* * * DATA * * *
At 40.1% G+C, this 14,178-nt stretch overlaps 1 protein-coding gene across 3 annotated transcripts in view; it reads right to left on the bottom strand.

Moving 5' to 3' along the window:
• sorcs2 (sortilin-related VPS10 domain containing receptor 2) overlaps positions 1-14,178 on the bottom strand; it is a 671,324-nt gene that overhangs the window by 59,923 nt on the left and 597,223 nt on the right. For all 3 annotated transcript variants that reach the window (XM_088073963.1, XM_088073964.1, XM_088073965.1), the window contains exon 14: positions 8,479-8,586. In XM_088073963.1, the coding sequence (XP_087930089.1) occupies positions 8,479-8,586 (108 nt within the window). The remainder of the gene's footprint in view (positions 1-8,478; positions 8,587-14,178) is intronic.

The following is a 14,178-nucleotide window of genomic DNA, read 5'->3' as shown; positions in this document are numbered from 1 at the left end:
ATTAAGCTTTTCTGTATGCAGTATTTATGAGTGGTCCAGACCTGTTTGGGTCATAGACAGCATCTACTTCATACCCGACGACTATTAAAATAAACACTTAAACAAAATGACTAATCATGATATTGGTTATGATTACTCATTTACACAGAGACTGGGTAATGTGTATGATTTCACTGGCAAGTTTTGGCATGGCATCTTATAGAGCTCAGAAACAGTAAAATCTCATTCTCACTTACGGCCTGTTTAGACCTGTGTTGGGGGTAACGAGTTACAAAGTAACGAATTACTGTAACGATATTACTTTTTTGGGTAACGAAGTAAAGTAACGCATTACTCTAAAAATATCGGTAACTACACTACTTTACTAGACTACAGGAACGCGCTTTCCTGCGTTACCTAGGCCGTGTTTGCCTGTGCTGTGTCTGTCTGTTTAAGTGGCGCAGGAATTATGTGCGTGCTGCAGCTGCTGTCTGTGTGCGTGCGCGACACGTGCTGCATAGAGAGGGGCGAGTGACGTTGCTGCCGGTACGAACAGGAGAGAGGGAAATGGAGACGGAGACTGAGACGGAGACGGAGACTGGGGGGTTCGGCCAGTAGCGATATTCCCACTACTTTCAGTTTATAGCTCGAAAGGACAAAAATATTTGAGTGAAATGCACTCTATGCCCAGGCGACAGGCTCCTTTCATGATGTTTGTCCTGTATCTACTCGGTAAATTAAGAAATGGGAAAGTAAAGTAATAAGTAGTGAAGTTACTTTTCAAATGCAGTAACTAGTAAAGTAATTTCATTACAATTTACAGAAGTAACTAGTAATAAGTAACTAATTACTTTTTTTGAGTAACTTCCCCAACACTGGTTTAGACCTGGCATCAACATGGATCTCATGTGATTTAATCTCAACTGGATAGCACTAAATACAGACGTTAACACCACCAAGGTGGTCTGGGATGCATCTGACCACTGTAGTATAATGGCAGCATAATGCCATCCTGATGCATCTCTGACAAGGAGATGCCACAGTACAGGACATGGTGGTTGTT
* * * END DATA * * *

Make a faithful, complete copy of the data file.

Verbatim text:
At 40.1% G+C, this 14,178-nt stretch overlaps 1 protein-coding gene across 3 annotated transcripts in view; it reads right to left on the bottom strand.

Moving 5' to 3' along the window:
• sorcs2 (sortilin-related VPS10 domain containing receptor 2) overlaps positions 1-14,178 on the bottom strand; it is a 671,324-nt gene that overhangs the window by 59,923 nt on the left and 597,223 nt on the right. For all 3 annotated transcript variants that reach the window (XM_088073963.1, XM_088073964.1, XM_088073965.1), the window contains exon 14: positions 8,479-8,586. In XM_088073963.1, the coding sequence (XP_087930089.1) occupies positions 8,479-8,586 (108 nt within the window). The remainder of the gene's footprint in view (positions 1-8,478; positions 8,587-14,178) is intronic.

The following is a 14,178-nucleotide window of genomic DNA, read 5'->3' as shown; positions in this document are numbered from 1 at the left end:
ATTAAGCTTTTCTGTATGCAGTATTTATGAGTGGTCCAGACCTGTTTGGGTCATAGACAGCATCTACTTCATACCCGACGACTATTAAAATAAACACTTAAACAAAATGACTAATCATGATATTGGTTATGATTACTCATTTACACAGAGACTGGGTAATGTGTATGATTTCACTGGCAAGTTTTGGCATGGCATCTTATAGAGCTCAGAAACAGTAAAATCTCATTCTCACTTACGGCCTGTTTAGACCTGTGTTGGGGGTAACGAGTTACAAAGTAACGAATTACTGTAACGATATTACTTTTTTGGGTAACGAAGTAAAGTAACGCATTACTCTAAAAATATCGGTAACTACACTACTTTACTAGACTACAGGAACGCGCTTTCCTGCGTTACCTAGGCCGTGTTTGCCTGTGCTGTGTCTGTCTGTTTAAGTGGCGCAGGAATTATGTGCGTGCTGCAGCTGCTGTCTGTGTGCGTGCGCGACACGTGCTGCATAGAGAGGGGCGAGTGACGTTGCTGCCGGTACGAACAGGAGAGAGGGAAATGGAGACGGAGACTGAGACGGAGACGGAGACTGGGGGGTTCGGCCAGTAGCGATATTCCCACTACTTTCAGTTTATAGCTCGAAAGGACAAAAATATTTGAGTGAAATGCACTCTATGCCCAGGCGACAGGCTCCTTTCATGATGTTTGTCCTGTATCTACTCGGTAAATTAAGAAATGGGAAAGTAAAGTAATAAGTAGTGAAGTTACTTTTCAAATGCAGTAACTAGTAAAGTAATTTCATTACAATTTACAGAAGTAACTAGTAATAAGTAACTAATTACTTTTTTTGAGTAACTTCCCCAACACTGGTTTAGACCTGGCATCAACATGGATCTCATGTGATTTAATCTCAACTGGATAGCACTAAATACAGACGTTAACACCACCAAGGTGGTCTGGGATGCATCTGACCACTGTAGTATAATGGCAGCATAATGCCATCCTGATGCATCTCTGACAAGGAGATGCCACAGTACAGGACATGGTGGTTGTT